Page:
The answer, as with so many things in life, is surely to find a happy middle ground.
Increasingly often, films include a certain amount of extra material during the early part of the credits. This may be a post-credits sting, or some kind of illustration or animation: nothing as elaborate as the beautiful animations on the 1956 film of Around The World In Eighty Days, which are an impressive short film in themselves, but some kind of artistic flourish or cute little extra, like the Alan Lee drawings on The Return Of The King, the swimming fish in Finding Nemo or the dancing Jeff Goldblum on Guardians Of The Galaxy Vol. 2. Marvel films, of course, are notorious for including a scene at the very end of the credits, but even these usually put the more plot-significant scenes during the earlier part these days. Perhaps, then, the answer is to stay for a few minutes, absorb the film, watch the first part of the credits, but then accept that most people will want to leave rather than sit through the whole lot?
It’s not a perfect solution. Exactly what counts as the ‘artistic bit’ of the credits may be a point of contention, and not all films have an obviously different opening section to their credits. For example, I have recently had arguments about the DVD being turned off at the start of the credits of two films. One was Star Trek VI: The Undiscovered Country, which was turned off during the section where the original Star Trek crew sign off from the franchise – I suspect most readers of this site will sympathise with my horror. The other, however, was Titanic, which was turned off during My Heart Will Go On – I do like that song personally, but I suspect rather more people might prefer to have it turned off.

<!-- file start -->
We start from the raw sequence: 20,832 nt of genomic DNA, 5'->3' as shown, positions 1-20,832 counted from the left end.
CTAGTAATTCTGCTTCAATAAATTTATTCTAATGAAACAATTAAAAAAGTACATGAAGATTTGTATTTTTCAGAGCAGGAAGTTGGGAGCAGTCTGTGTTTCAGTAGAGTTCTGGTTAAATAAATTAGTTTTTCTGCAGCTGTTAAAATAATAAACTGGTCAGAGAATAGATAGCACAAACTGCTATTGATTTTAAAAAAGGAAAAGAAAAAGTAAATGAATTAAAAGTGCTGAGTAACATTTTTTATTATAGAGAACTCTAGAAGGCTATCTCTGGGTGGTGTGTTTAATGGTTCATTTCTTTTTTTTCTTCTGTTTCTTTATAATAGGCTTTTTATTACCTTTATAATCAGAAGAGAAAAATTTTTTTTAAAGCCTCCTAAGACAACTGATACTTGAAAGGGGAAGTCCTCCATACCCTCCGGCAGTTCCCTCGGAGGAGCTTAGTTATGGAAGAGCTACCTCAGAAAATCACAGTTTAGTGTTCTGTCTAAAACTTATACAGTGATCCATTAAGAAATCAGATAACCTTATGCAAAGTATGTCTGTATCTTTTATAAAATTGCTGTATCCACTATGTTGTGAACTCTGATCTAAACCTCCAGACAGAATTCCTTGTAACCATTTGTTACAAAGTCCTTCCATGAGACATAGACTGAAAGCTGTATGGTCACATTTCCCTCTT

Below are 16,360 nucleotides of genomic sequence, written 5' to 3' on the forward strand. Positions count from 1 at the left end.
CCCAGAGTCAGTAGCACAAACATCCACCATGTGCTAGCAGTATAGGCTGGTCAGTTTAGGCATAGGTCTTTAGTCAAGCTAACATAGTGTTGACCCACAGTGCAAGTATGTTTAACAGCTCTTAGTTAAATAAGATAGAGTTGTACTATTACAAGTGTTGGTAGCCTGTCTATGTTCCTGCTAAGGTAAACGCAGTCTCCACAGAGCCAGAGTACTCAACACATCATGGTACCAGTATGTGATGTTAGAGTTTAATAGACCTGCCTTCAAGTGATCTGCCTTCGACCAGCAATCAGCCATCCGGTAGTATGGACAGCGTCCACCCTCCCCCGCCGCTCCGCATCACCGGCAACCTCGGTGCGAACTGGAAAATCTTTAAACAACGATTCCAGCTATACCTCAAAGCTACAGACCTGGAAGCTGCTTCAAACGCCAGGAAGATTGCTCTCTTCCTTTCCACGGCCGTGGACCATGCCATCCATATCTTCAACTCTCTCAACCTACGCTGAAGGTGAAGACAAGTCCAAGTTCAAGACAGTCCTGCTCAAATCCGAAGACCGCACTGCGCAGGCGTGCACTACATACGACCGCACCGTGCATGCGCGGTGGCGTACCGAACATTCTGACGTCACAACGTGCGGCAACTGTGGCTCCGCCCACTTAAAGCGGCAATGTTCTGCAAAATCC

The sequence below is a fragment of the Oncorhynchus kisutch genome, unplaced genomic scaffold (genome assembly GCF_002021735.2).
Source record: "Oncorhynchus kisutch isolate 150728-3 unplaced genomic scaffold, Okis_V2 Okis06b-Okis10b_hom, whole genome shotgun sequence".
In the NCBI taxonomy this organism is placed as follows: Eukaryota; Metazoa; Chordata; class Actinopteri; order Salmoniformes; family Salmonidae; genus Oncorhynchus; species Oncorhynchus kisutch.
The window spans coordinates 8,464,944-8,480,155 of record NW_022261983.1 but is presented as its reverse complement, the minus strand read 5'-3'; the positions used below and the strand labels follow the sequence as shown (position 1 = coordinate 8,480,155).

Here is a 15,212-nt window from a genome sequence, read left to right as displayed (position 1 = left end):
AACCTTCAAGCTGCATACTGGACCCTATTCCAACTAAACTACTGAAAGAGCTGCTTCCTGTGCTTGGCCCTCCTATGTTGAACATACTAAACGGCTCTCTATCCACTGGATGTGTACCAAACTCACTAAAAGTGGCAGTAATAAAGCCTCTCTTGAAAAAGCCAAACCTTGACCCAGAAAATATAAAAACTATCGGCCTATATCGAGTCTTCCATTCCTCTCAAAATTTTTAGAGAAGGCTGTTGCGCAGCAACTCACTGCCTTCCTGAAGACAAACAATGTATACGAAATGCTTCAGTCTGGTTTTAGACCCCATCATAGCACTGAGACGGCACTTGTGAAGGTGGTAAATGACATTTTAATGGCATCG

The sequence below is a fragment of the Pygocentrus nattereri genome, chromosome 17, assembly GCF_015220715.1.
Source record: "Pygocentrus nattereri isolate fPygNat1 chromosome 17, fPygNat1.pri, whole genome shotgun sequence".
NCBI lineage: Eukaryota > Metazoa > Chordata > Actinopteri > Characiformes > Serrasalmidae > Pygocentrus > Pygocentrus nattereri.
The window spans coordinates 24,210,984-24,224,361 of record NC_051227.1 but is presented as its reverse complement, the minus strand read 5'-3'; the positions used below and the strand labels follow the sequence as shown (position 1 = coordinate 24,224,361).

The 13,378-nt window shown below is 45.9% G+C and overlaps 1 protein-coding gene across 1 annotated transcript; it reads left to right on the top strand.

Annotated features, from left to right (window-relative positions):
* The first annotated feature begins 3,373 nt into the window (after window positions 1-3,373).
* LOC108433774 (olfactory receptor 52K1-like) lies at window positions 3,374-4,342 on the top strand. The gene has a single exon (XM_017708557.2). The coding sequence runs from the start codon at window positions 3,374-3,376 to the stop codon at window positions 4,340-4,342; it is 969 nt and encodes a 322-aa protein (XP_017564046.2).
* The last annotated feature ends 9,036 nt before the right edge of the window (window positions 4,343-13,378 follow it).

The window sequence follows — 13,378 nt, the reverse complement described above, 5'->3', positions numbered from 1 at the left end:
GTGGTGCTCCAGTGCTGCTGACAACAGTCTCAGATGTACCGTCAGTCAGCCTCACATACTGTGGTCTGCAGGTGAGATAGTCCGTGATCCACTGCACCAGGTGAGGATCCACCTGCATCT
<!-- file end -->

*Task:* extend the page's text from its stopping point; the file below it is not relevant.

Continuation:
So, we don’t live in a perfect world and there isn’t a perfect solution. But a decent rough guideline might be: if something obviously interesting is happening in the credits, stay for that bit, because others will want to watch it. If nothing special is happening, stay for a minute or two, to digest the film. After that, it is not unreasonable to get up and go if you want to, and let the cinema employees clean up (and maybe look up the crew credits on Imdb when you get home). And if someone needs to leave immediately, perhaps don’t judge them too harshly. You don’t know what their life is like, or how badly their bladder may be bursting.